Crash landing!

Since it was getting near noon, we decided to call a halt to our visit. As we were putting away our gear, we noticed two raptors flying very high in the sky. This is a (poor) shot of one of them. I've poured over Sibley, Natl. Geographic, and Kaufman's -- I still can't identify the bird -- juvenile Bald Eagle, maybe? -- Swainson's Hawk? Someone have an idea?
Most of today's shots were taken with my 400mm lens + Canon's 1.4x converter. I realize now that what I really need (want?) is Canon's 500mm f4.0 lens with image stabilization. But the cost of about $5,000 is slowing me down -- plus the concern about the weight (8.4 lbs + camera + tripod). On our Nebraska trip, I held Stan's 500mm lens and it didn't seem too heavy -- but that was just holding it for a little while -- I would be using it trekking through Springbrook or Wargo for 3 to 4 hours at a time. Anyone have any leads on a used one?
Maybe I'll wait for reports on Sigma's new 150-500mm lens. It has image stabilization and weighs only 4 lbs., but at 500mm the f/stop is 6.3. Decisions -- decisions!
All in all, it was a good morning -- especially as I look out the window and realize I have to plow out my driveway.

Friday, March 21, 2008

Swans at Monticello -- part 1

Yesterday morning Les' & my schedules meshed so we decided to meet at Monticello to see what was left of the winter Trumpeter Swan population. If you are not familiar with the wintering swans there, you can read about them here and here.

We agreed to meet at sunrise, about 7:15, with the hope of getting some misty, artsy shots of the fog rising from the river. Well -- there was no fog -- but there was a beautiful, orange sunrise.

It was fun to see how the birds had paired off.

After a quiet night's sleep, it's time for a long stretch to loosen up.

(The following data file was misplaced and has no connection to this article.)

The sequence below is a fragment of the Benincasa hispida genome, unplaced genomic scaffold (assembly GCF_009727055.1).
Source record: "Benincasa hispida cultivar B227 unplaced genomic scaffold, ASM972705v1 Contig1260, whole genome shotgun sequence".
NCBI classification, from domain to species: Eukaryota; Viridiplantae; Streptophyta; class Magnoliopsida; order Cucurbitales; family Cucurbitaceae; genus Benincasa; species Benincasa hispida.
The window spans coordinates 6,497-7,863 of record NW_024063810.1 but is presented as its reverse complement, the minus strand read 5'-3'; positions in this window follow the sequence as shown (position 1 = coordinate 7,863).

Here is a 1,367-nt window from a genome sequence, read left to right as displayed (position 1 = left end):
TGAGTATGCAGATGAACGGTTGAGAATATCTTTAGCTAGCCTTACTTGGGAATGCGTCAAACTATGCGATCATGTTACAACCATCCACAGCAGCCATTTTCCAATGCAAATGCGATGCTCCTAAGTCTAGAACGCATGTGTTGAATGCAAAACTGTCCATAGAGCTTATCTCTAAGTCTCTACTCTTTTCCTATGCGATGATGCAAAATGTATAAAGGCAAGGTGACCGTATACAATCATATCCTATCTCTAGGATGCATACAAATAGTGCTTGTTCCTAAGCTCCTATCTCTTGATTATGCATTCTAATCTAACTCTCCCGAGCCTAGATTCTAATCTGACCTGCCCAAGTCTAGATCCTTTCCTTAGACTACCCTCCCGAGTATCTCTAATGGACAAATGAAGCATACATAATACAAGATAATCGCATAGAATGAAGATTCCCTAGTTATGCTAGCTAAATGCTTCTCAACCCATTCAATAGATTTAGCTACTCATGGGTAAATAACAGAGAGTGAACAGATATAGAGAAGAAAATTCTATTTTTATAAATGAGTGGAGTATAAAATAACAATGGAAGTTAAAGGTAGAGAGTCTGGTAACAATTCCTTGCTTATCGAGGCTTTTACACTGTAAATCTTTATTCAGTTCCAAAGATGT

At 8 a.m. other swans decided to fly in. By the way, if you have not noticed, your digital images most likely contain the date & time when they were taken (assuming you have set the camera's clock & display the photos in an editing program). This is useful in keeping track of your pictures and recalling events.

Some of the swans seemed to be content in just showing off. It also seems that the stretching is part of their feather preening regimen.

Les discovered the woodpecker we had been hearing for a while -- a Red-bellied.

Meanwhile, back on the river, what looked like a barbershop quartet practicing . . .

. . . was actually a dispute about territory or a mate.
By now we were getting cold -- it was like being in Nebraska two weeks ago. I was glad that I had worn my winter parka and insulated boots. I again made the mistake of wearing light gloves so that I could handle the camera better.
For those who care about such things, all of the above shots were taken with a Canon 20D, Canon's 400mm f5.6 lens, on a tripod.
more tomorrow

Sax-Zim bog & festival

Thank you to Jim Williams about his recent article in the Star Tribune about the Sax-Zim Bog and the recent festival. Mike Hendrickson was recognized for all of the work he did in organizing the festival. If you missed the article, you can read it here or on Mike's blog.

Thursday, March 20, 2008

Through my lens, birds for you!

I've been tagged -- yesterday, by Ecobirder.
This blogging chain letter works like this: First, I have to write a 6-word meme describing my inner birder (+photographer) and then pass it off to 5 more bloggers.
My 6-word meme is:
Through my lens, birds for you.
After checking to see if they've already been tagged (I hope I didn't miss a tag), the 5 bloggers I'm tagging are: Sam Pedley of Pedley Birders Blog, Benet of Pish, Helena Kensington of Adventures of Bird Girl, John Mikes of Weekend Shooter, and Alan Larson of Alan's BirdCam Blog.
The rules:
1. Write your own six word memoir
2. Post it on your blog and include a visual illustration if you’d like
3. Link to the person that tagged you in your post and to this original post if possible so we can track it as it travels across the blogosphere
4 .Tag five more blogs with links
5. And don’t forget to leave a comment on the tagged blogs with an invitation to play!

Wednesday, March 19, 2008

Don't even THINK about going there!